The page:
In a business update, the company said it made a strong start to 2020 and, although the coronavirus (COVD-19) pandemic has the potential to hit revenues, the MaxCyte business remains resilient due to strong recurring revenues including from consumables and instruments in place under long-term leases with cell therapy partners.
Significant growth in the life sciences business segment is expected from 2019’s levels, it added.
MaxCyte revealed that dosing commenced on schedule last month in the fourth cohort of patients (at the next higher cell dose) for MCY-M11 in the group's Phase I clinical trial.
MCY-M11 is the company's wholly-owned, non-viral mRNA-based cell therapy candidate - a mesothelin-targeting chimeric antigen receptor (CAR) therapy that is being tested in patients with relapsed/refractory ovarian cancer and peritoneal mesothelioma.
It said MaxCyte’s subsidiary, CARMA Cell Therapies remains fully committed to the MCY-M11 clinical development programme; however, timelines may be affected by the current deprioritisation of non-COVID-19 clinical trials and restrictions on patient recruitment at the two clinical trial sites.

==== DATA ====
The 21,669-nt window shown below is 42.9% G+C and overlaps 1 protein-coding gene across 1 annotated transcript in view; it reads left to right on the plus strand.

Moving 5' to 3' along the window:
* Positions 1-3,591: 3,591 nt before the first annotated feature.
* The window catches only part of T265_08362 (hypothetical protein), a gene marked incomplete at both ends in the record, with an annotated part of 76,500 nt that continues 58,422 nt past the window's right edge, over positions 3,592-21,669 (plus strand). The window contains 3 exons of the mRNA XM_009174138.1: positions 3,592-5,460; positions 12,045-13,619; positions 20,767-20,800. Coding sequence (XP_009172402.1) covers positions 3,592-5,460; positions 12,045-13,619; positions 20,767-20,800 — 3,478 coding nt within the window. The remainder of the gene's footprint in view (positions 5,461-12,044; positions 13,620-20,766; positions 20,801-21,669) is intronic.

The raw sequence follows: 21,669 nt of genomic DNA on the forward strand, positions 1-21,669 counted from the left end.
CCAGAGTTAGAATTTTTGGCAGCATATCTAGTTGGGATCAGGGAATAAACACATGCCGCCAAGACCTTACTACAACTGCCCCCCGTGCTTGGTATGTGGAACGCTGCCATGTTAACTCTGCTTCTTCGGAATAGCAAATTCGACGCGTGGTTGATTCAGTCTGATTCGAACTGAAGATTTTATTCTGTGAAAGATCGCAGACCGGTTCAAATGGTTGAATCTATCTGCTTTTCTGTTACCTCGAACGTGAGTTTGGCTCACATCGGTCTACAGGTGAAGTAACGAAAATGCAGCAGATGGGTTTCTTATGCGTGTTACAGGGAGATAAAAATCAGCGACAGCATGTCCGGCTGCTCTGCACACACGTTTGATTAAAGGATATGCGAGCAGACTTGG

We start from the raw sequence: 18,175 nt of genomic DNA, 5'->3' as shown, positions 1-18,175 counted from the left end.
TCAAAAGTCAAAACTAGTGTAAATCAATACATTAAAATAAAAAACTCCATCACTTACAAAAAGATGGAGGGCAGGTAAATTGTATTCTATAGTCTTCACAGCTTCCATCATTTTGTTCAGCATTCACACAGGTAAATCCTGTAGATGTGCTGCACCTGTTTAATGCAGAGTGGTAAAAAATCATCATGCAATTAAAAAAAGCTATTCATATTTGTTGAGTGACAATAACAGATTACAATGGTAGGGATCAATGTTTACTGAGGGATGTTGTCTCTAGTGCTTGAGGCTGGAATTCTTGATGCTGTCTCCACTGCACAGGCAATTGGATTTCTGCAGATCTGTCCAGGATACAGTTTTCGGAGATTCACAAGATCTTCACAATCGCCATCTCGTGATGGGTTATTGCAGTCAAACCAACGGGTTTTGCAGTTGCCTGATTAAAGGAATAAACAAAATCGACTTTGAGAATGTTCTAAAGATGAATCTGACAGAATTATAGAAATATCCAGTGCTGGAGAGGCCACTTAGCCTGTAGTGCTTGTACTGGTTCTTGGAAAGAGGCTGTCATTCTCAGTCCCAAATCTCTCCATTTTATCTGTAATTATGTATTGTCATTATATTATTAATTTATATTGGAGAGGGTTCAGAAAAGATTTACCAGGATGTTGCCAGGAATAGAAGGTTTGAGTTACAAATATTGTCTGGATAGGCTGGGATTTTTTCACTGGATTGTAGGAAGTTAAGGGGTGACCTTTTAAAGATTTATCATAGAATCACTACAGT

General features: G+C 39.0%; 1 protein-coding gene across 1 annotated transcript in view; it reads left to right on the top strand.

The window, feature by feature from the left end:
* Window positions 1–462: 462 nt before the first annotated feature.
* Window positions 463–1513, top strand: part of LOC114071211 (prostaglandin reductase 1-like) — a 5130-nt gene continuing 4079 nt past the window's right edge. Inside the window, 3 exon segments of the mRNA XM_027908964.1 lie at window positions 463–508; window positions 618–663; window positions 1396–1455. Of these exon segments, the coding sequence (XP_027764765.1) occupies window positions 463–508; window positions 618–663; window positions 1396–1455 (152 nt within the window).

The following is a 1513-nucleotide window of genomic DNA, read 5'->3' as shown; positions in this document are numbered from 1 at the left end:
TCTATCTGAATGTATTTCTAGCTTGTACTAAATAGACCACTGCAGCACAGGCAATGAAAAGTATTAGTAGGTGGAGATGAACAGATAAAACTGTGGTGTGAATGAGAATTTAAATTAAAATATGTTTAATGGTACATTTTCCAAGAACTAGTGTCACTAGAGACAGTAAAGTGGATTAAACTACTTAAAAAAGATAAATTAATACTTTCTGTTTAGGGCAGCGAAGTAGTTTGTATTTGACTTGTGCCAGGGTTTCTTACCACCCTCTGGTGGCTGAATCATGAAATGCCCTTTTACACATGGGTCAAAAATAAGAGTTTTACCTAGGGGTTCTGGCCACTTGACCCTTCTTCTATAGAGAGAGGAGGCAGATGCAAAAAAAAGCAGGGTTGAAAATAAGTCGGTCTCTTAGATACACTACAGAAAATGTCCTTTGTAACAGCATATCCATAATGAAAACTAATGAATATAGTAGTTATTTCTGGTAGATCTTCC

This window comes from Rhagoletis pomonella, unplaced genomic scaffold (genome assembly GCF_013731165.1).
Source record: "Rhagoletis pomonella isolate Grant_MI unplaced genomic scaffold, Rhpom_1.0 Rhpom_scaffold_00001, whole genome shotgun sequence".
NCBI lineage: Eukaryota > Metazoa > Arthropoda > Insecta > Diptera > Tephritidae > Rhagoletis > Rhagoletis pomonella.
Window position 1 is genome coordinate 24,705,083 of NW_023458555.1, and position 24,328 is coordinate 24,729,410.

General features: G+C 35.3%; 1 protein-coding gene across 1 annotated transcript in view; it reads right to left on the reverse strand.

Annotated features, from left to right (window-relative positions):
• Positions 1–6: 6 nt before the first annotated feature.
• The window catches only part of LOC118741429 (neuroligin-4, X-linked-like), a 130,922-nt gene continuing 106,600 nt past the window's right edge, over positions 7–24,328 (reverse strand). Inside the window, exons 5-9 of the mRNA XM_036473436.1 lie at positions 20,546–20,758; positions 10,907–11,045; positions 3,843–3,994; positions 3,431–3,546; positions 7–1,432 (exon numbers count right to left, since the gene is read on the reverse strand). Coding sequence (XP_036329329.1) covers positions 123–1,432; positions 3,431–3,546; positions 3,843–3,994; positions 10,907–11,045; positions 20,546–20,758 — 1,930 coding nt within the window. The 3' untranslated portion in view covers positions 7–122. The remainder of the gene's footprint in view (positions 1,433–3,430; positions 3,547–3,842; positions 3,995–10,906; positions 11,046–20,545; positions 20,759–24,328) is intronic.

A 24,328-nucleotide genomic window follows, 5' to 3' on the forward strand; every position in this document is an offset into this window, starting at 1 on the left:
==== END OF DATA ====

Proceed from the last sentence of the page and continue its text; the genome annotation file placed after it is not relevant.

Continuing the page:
In preparation for a potential delay of the CARMA clinical trial, the company said it is evaluating the potential for reduced research & development spend during the current financial period.
"We are working diligently to keep our employees, their families, our partners and our vendors safe while continuing to serve our customers and patients. With a resilient business model we have every reason to remain highly optimistic for the future," Doug Doerfler, the chief executive officer of MaxCyte said in the statement.